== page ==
more than 5 years ago

Old-School Keyboard Makes Comeback of Sorts

Weasel Boy Re:Mysterious but true (519 comments)

You tell it, Ilgaz. For years I've had a high-quality mattress to rest my weary bones, even when I didn't have a bed to put it on.

more than 5 years ago

With a Computer Science Degree, an Old Man At 35?

Weasel Boy Wrong question (918 comments)

You should not be asking, "am I too old for this".

You should be asking, "do I love doing this".

more than 5 years ago

Old-School Keyboard Makes Comeback of Sorts

Weasel Boy Re:Odd that we're seeing this again (519 comments)

How much would you pay for carpal tunnel surgery?

I like my clicky keys as much as the next guy (more than the next guy, actually, since he has to listen to me type). But the reason I shelled out big $ for a Model M is because my hands don't hurt after I use it for 8 hours.

more than 5 years ago

Cities View Red Light Cameras As Profit Centers

Weasel Boy Re:Stupid Idea as many uninsured motorists are bro (740 comments)

That's a really easy opinion to hold until you try riding public transit four hours each day to and from your menial minimum-wage job. And I'm not making this up, I know someone with a college degree who is in this position.

more than 5 years ago

350,000 Linux (Virtual) Desktops Land In Brazil

Weasel Boy Not how I remember it (109 comments)

The schools I attended from the late 80s through mid 90s had 5 to 10 Macs for every PC. In spite of this, there was usually a wait for Macs but never for PCs.

After we graduated, we found that the business world was 99% PCs, as it had been from day one, never having given Apple any serious consideration at all.

Most then went on to get the same kind of computer at home that they used at work because, as much of a pain as it is to use Windows, it's more of a pain to have to use both.

Then school boards started making noises, with some merit, that kids should learn in school what they'll be using in the real world. This caused many schools to switch to PCs.

This has nothing to do with technical merit and everything to do with first-mover advantage in the right market (personal computers for business).

Also, running virtual desktops over the network is not necessarily slow and clunky. Have you tried it? I've been doing it for years.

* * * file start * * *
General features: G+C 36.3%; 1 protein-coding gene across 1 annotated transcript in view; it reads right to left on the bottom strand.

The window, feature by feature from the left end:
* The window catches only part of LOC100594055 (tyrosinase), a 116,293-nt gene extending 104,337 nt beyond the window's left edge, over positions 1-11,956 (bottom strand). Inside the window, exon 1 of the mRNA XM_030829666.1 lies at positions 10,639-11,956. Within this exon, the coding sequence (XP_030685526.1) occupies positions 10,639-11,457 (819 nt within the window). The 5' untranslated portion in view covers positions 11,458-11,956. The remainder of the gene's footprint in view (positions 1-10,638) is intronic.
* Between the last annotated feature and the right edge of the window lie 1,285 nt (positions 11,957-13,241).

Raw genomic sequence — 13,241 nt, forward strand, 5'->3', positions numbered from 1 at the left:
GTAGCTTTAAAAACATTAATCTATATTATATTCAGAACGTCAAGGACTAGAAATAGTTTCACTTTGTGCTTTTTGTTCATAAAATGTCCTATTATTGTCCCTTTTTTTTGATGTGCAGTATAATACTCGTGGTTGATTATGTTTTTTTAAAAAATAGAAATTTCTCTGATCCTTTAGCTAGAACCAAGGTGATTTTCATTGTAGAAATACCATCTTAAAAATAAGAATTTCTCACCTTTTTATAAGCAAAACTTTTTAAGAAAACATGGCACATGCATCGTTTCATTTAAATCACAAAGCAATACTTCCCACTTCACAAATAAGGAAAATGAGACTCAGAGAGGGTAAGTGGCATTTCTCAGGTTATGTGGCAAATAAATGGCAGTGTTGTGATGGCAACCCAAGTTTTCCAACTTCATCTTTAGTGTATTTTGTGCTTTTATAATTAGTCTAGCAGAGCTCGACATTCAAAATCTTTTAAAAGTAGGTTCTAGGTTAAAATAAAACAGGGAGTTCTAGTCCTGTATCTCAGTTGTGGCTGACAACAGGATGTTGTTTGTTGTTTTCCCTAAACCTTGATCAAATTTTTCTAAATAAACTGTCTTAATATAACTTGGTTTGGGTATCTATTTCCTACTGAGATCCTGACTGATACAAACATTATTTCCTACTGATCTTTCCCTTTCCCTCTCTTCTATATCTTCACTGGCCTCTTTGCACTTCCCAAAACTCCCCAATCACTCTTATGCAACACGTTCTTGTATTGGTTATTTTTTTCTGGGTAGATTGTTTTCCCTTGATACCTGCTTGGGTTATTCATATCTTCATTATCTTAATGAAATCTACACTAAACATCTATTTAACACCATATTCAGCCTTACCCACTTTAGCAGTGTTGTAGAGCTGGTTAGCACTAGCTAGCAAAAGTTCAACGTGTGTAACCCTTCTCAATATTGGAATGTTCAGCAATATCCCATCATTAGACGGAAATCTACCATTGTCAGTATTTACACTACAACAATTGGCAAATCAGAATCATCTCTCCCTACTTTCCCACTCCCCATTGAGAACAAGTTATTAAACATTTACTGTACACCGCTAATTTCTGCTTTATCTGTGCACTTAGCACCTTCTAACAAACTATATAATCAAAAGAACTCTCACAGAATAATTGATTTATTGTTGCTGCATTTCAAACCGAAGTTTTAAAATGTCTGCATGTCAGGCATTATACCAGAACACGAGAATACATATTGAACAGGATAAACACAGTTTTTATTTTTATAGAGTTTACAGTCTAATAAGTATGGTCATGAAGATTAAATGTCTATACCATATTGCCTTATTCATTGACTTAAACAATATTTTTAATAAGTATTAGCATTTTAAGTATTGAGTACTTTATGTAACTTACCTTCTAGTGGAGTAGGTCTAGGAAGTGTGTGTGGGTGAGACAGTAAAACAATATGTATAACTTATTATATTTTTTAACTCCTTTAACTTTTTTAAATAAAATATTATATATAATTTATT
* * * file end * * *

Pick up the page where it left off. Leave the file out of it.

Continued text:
more than 5 years ago

How Many Open Source Licenses Do You Need?

Weasel Boy Re:Biased... (276 comments)

Suppose you choose to release the source code of your product.

The BSD license allows your competitors to take your work and add to it in secret ways to gain a competitive advantage over you.

The GPL guarantees that if they use the fruit of your labor, you also get theirs. Maintains a level playing field for anyone who wants to open their source.

The GPL is the license for anyone who wants to share without being handicapped. The BSD license is best for for parasites.

more than 5 years ago

How Many Open Source Licenses Do You Need?

Weasel Boy The License Proliferation Straw Man (276 comments)

Bruce's article discusses license proliferation from the perspective of how-do-I; I'd like to confront those who use it to say why-should-I.

I used to work for a company whose lawyers argued that we must avoid Free Software because there were too many licenses to understand. Really.

Okay, so hundreds or thousands of Free Software products tend to use one of a few dozen licenses. We get that.

When you use proprietary software, every software product is governed by its own unique license. This is an improvement?

License proliferation is a totally bogus reason not to use Free Software.

Epilogue: My former employer has since seen the light. The legal team (whole executive team, actually) was sacked, and the company now uses and writes software under the GPL.

more than 5 years ago

Ubuntu 9.04 Daily Build Boots In 21.4 Seconds

Weasel Boy Re:Your Goal: One Second or Less (654 comments)

I have owned quite a few computers that could boot in about a second. One of them is even a PC-grade machine with a GUI and a hard drive. What they all have in common is the OS burned into fast ROM.

about 6 years ago

Fun Things To Do With a Math Or Science Degree?

Weasel Boy Re:Be a teacher (564 comments)

I agree with you that people of ordinary skills can choose to apply themselves and succeed in most endeavors. And if they enjoy doing it, they will probably be fulfilled. My point was simply that being good at something doesn't mean you will be happy doing it. As your post illustrates.

I wouldn't agree with your statement about aptitude, though. I hope you would agree that possessing adequacy is quite different from virtuosity. You can achieve mastery either way, but the former is more work.

more than 6 years ago


Weasel Boy hasn't submitted any stories.



Mac OS X looks greener from the other side of the fence

Weasel Boy Weasel Boy writes  |  more than 12 years ago